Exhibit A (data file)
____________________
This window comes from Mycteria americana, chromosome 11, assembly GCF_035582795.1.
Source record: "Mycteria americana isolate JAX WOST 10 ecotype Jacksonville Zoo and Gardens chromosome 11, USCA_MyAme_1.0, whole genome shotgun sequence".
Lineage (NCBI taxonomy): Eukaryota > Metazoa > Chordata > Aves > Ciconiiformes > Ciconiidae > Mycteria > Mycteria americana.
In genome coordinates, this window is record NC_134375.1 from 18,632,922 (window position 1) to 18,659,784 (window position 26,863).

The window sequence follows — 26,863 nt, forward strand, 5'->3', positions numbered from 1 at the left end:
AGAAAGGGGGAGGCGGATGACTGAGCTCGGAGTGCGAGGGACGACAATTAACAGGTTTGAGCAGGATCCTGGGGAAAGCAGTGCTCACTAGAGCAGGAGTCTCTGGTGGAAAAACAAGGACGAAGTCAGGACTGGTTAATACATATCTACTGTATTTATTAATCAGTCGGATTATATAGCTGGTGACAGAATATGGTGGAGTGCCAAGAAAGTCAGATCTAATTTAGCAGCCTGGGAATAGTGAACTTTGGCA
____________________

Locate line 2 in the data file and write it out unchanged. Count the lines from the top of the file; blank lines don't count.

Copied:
Source record: "Mycteria americana isolate JAX WOST 10 ecotype Jacksonville Zoo and Gardens chromosome 11, USCA_MyAme_1.0, whole genome shotgun sequence".